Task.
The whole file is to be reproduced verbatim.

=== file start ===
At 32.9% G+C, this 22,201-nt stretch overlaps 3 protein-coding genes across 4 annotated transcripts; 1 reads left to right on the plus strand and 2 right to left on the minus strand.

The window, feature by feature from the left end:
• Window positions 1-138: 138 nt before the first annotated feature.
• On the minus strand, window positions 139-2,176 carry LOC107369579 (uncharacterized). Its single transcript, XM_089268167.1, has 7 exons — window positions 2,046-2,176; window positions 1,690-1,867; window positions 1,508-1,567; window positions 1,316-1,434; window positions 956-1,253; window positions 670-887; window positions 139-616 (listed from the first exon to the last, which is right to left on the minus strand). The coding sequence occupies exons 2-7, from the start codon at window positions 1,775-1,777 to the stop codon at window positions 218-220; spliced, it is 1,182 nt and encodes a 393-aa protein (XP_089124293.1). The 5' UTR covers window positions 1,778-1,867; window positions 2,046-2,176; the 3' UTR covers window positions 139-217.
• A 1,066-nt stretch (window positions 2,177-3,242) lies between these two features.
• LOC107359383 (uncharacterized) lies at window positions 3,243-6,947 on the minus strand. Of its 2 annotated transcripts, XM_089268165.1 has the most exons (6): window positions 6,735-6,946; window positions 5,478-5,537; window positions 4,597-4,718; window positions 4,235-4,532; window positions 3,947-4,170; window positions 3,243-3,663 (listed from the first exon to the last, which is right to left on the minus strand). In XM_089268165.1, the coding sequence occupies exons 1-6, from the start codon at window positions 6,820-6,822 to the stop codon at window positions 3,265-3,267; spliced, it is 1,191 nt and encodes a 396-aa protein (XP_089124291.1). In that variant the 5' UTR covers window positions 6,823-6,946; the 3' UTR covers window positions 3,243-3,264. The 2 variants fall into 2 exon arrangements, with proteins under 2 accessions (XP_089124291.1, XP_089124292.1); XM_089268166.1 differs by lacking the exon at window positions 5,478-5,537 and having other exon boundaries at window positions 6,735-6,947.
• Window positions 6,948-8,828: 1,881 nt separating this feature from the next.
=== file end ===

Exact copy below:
At 32.9% G+C, this 22,201-nt stretch overlaps 3 protein-coding genes across 4 annotated transcripts; 1 reads left to right on the plus strand and 2 right to left on the minus strand.

The window, feature by feature from the left end:
• Window positions 1-138: 138 nt before the first annotated feature.
• On the minus strand, window positions 139-2,176 carry LOC107369579 (uncharacterized). Its single transcript, XM_089268167.1, has 7 exons — window positions 2,046-2,176; window positions 1,690-1,867; window positions 1,508-1,567; window positions 1,316-1,434; window positions 956-1,253; window positions 670-887; window positions 139-616 (listed from the first exon to the last, which is right to left on the minus strand). The coding sequence occupies exons 2-7, from the start codon at window positions 1,775-1,777 to the stop codon at window positions 218-220; spliced, it is 1,182 nt and encodes a 393-aa protein (XP_089124293.1). The 5' UTR covers window positions 1,778-1,867; window positions 2,046-2,176; the 3' UTR covers window positions 139-217.
• A 1,066-nt stretch (window positions 2,177-3,242) lies between these two features.
• LOC107359383 (uncharacterized) lies at window positions 3,243-6,947 on the minus strand. Of its 2 annotated transcripts, XM_089268165.1 has the most exons (6): window positions 6,735-6,946; window positions 5,478-5,537; window positions 4,597-4,718; window positions 4,235-4,532; window positions 3,947-4,170; window positions 3,243-3,663 (listed from the first exon to the last, which is right to left on the minus strand). In XM_089268165.1, the coding sequence occupies exons 1-6, from the start codon at window positions 6,820-6,822 to the stop codon at window positions 3,265-3,267; spliced, it is 1,191 nt and encodes a 396-aa protein (XP_089124291.1). In that variant the 5' UTR covers window positions 6,823-6,946; the 3' UTR covers window positions 3,243-3,264. The 2 variants fall into 2 exon arrangements, with proteins under 2 accessions (XP_089124291.1, XP_089124292.1); XM_089268166.1 differs by lacking the exon at window positions 5,478-5,537 and having other exon boundaries at window positions 6,735-6,947.
• Window positions 6,948-8,828: 1,881 nt separating this feature from the next.